Every investor in Precinct Properties New Zealand Limited (NZSE:PCT) should be aware of the most powerful shareholder groups. Generally speaking, as a company grows, institutions will increase their ownership. Conversely, insiders often decrease their ownership over time. Companies that used to be publicly owned tend to have lower insider ownership.
Precinct Properties New Zealand isn’t enormous, but it’s not particularly small either. It has a market capitalization of NZ$2.1b, which means it would generally expect to see some institutions on the share registry. Taking a look at our data on the ownership groups (below), it’s seems that institutions own shares in the company. Let’s take a closer look to see what the different types of shareholder can tell us about Precinct Properties New Zealand.
What Does The Institutional Ownership Tell Us About Precinct Properties New Zealand?
Institutions typically measure themselves against a benchmark when reporting to their own investors, so they often become more enthusiastic about a stock once it’s included in a major index. We would expect most companies to have some institutions on the register, especially if they are growing.
As you can see, institutional investors own 54% of Precinct Properties New Zealand. This suggests some credibility amongst professional investors. But we can’t rely on that fact alone, since institutions make bad investments sometimes, just like everyone does. When multiple institutions own a stock, there’s always a risk that they are in a ‘crowded trade’. When such a trade goes wrong, multiple parties may compete to sell stock fast. This risk is higher in a company without a history of growth. You can see Precinct Properties New Zealand’s historic earnings and revenue, below, but keep in mind there’s always more to the story.
Since institutional investors own more than half the issued stock, the board will likely have to pay attention to their preferences. Precinct Properties New Zealand is not owned by hedge funds. Our data shows that AMP Capital Investors Limited is the largest shareholder with 20% of shares outstanding. Next, we have ANZ New Zealand Investments Limited and Accident Compensation Corporation, Asset Management Arm as the second and third largest shareholders, holding 13% and 5.0%, of the shares outstanding, respectively.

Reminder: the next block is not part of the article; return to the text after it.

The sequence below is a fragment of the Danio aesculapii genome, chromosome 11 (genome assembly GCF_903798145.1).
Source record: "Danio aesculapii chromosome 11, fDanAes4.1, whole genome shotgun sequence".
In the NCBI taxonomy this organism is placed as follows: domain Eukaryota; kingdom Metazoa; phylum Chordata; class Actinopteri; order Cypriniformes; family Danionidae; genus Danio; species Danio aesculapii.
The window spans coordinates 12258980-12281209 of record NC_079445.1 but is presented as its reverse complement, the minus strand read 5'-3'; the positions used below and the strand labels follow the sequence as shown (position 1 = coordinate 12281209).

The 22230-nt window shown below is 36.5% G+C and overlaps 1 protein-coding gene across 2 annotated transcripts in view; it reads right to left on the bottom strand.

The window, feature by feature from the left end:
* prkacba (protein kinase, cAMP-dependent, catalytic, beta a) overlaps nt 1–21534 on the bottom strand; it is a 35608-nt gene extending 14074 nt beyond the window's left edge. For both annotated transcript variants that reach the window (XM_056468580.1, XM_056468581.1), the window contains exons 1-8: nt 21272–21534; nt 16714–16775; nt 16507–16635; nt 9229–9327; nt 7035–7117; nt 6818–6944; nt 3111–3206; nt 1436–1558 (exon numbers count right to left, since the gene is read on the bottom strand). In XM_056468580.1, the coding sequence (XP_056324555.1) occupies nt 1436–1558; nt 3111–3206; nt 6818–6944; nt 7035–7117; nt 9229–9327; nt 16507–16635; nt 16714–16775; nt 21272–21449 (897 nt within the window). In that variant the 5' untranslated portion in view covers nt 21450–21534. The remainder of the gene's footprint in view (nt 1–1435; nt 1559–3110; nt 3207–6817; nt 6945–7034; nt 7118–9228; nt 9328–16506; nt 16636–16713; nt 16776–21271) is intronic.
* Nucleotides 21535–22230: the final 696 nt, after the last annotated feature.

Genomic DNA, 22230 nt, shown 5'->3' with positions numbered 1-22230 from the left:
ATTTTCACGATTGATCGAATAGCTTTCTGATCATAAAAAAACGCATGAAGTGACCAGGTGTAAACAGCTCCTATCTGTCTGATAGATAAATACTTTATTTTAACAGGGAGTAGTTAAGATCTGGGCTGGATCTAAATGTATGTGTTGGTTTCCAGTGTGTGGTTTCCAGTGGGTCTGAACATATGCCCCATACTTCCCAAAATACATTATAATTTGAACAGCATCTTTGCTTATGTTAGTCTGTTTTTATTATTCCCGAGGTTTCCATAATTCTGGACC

Further, we can found that 51% of the ownership is controlled by the top 11 shareholders, meaning that no one shareholder has a majority interest in the ownership.
While it makes sense to study institutional ownership data for a company, it also makes sense to study analyst sentiments to know which way the wind is blowing. There are a reasonable number of analysts covering the stock, so it might be useful to find out their aggregate view on the future.
Insider Ownership Of Precinct Properties New Zealand
While the precise definition of an insider can be subjective, almost everyone considers board members to be insiders. The company management answer to the board; and the latter should represent the interests of shareholders. Notably, sometimes top-level managers are on the board, themselves.
I generally consider insider ownership to be a good thing. However, on some occasions it makes it more difficult for other shareholders to hold the board accountable for decisions.
Our most recent data indicates that insiders own less than 1% of Precinct Properties New Zealand Limited. It’s a big company, so even a small proportional interest can create alignment between the board and shareholders. In this case insiders own NZ$6.4m worth of shares. Arguably, recent buying and selling is just as important to consider. You can click here to see if insiders have been buying or selling.
General Public Ownership
The general public, with a 46% stake in the company, will not easily be ignored. While this group can’t necessarily call the shots, it can certainly have a real influence on how the company is run.
It’s always worth thinking about the different groups who own shares in a company. But to understand Precinct Properties New Zealand better, we need to consider many other factors. Case in point: We’ve spotted 4 warning signs for Precinct Properties New Zealand you should be aware of, and 2 of them make us uncomfortable.
If you are like me, you may want to think about whether this company will grow or shrink. Luckily, you can check this free report showing analyst forecasts for its future.
NB: Figures in this article are calculated using data from the last twelve months, which refer to the 12-month period ending on the last date of the month the financial statement is dated. This may not be consistent with full year annual report figures.
If you spot an error that warrants correction, please contact the editor at firstname.lastname@example.org. This article by Simply Wall St is general in nature. It does not constitute a recommendation to buy or sell any stock, and does not take account of your objectives, or your financial situation. Simply Wall St has no position in the stocks mentioned.
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